By Jay Fidell
ThinkTech and others (Hawaii Venture Capital Association, Pacific New Media, Anthology Marketing Group, TechHui, Society of Professional Journalists, Public Relations Society of America, OLELO Community Television and Enterprise Honolulu) are putting a program together on how the transformation of news is transforming our society - in a challenge, the ultimate sea change.
You’ve seen plenty in the media about the decline of the newspapers and the consolidation of TV news and all manner of things demonstrating how weak readership and advertising are and how the conventional media are failing and trying desperately to find new business models. It’s not a happy story.
What is the role of news in a free society? How important is it to the maintenance of our Republic? Can we afford to give news and knowledge of public affairs up in favor of sports and entertainment? Probably not, and it’s risky to try. A free society must be informed to be sustainable, and Hawaii is no exception.
So we’re setting this ambitious program up as a half-day breakfast through lunch program on Thursday, March 18th at the Plaza Club, on the 20th floor right after its current remodeling and the installation of some $40,000 of new high-tech AV equipment there. We want to attract a large and curious crowd, and do it right.
The content is exciting because, like it or not, we’ve been struggling with this problem for some time. It’s eating us and no clear answer has yet appeared. Even today, there was an article online reporting that Newsday in New York, after deciding to charge $5 a week for its new online news service, was only able to garner 35 subscribers over a six month period. That’s an unmitigated disaster.
We need to know what’s happening in and around the news business, from the reporting to the advertising, and why. We need to know where people are getting news from these days, and why they’re leaving conventional media. These changes undoubtedly reflect more profound undercurrents we don't fully appreciate.
More important, we need to know what technology is being developed on the Internet as to attract the two sides of the equation - the news and the public - and why. The web is 15 years old and it now has tools and technology that are capable of gathering, organizing and delivering news as never before.
What psychology, what motivations, what factors make people want news in their daily lives? News brings us together, it empowers us to analyze and relate to the world around us and know where we belong in that world. It’s the daily input that stimulates us and enables us to better perform in our lives and show worth to our friends. To lose this gift would be a great loss to all of us.
Hawaii has lots of journalists and media professionals, and we can learn a lot from our local luminaries. But to extend our knowledge into a global context, which we need to do, we need to rub shoulders with thought leaders from other places. That’s why we’ve decided to bring some speakers in for this program.
We want to know how the transformation of news is transforming our society, so we’re starting with a wakeup keynote by a noted constitutional scholar, Avi Soifer, Dean of the William S. Richardson School of Law, who can raise our awareness about the role of news in a free society and in our way of life.
Then we’ll have three animated panels. The first is called the Transformation of the News, which will help us understand the decline and consolidation of conventional media, the economic and professional challenges, changes and prognostications of what is likely to happen in the next several months. This is a discussion by people who have been watching the decline of the media.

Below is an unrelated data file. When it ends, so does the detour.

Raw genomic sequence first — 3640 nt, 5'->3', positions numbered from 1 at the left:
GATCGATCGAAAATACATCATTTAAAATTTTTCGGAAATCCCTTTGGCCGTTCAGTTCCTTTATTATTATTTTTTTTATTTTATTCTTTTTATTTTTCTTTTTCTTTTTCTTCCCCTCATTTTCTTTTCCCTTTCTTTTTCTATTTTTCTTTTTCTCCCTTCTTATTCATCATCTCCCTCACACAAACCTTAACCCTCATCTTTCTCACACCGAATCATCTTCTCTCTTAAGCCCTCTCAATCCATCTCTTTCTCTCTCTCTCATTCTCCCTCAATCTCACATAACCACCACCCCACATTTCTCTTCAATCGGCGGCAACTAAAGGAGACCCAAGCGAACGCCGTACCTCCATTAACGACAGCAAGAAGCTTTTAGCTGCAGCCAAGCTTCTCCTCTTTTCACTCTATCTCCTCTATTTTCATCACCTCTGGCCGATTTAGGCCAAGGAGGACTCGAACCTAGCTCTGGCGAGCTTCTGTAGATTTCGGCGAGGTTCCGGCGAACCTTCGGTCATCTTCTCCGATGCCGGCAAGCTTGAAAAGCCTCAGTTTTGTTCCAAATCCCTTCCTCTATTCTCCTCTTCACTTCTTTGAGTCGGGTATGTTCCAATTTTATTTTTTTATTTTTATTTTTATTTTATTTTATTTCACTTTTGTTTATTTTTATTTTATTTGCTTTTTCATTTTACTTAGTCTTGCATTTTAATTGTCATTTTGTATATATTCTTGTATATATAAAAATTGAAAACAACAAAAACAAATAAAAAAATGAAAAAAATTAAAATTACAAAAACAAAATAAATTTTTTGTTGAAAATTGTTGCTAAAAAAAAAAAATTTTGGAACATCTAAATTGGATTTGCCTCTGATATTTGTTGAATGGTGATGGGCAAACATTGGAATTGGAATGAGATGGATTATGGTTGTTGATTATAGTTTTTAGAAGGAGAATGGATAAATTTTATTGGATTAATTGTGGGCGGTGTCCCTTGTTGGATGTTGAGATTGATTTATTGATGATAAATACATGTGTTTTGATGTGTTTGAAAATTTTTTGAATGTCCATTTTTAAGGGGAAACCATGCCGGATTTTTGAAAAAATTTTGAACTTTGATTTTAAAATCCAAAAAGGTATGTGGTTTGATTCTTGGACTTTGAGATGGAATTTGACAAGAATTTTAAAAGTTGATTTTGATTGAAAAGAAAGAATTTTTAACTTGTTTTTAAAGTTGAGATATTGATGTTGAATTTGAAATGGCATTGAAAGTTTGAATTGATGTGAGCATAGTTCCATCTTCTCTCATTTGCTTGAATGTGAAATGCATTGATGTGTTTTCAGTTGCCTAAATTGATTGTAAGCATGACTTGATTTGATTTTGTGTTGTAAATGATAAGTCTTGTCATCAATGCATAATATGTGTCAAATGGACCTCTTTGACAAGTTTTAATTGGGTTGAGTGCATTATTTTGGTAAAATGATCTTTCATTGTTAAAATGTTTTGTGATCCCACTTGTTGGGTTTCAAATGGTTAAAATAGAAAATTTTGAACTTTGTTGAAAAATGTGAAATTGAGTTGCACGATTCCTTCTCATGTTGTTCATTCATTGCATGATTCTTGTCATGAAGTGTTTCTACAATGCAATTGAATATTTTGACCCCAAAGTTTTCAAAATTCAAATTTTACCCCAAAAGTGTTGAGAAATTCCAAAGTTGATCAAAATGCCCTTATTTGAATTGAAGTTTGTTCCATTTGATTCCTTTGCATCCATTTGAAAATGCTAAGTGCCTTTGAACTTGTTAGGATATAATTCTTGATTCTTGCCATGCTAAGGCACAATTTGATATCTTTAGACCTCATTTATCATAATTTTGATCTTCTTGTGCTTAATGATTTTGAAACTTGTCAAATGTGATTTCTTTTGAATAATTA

The second is called the Transformation of the Delivery System, which will help us understand the emergence of news websites and streams on the Internet and mobile platforms, and the current explosion of YouTube, iPhone and social networking. This is a discussion by people who have been watching the growth of new and amazing dissemination technologies.
It goes further. The third panel will deal with Challenges, Limitations and Business Models to help us understand the need for editors and gatekeepers and the risks without them, rating systems and credibility, how to avoid a free-for-all, and the troubles of disinformation, misinformation and manipulation of the news. This is a discussion by people who have seen the difficulties we will have to face before we can find the truth.
After lunch, the program will go on to conclude with a keynote dealing with the role some of these new tech structures, namely the Peer News organization Pierre Omidyar is creating in Hawaii, will play in the larger transformation.
I’m not completely ready to give you our lineup. It will be finalized shortly and will be quite impressive. It will include publishers, editors, journalists and columnists from the local news, magazines and TV news organizations, local PR people, local Internet and mobile platform programmers, and a media lawyer to boot.
As if that wasn’t enough, we’re bringing in at least one notable thought leader to participate in each of our three panels. Without getting specific, we have a famous American blogger from China, a tech columnist from Newsweek and another from TechCrunch. They’re all world class and worth coming miles to see, and we expect that putting them together with our local luminaries will really ignite some new ideas!
Got you curious? The flyer will be circulated next week, and will identify all the visiting thought leaders and local luminaries by name. If you want a special copy, email me at firstname.lastname@example.org. NewsMorphosis is at the intersection of what we used to know and what we need to know, individually and as a community, all made possible through the miracle of modern technology. Be there.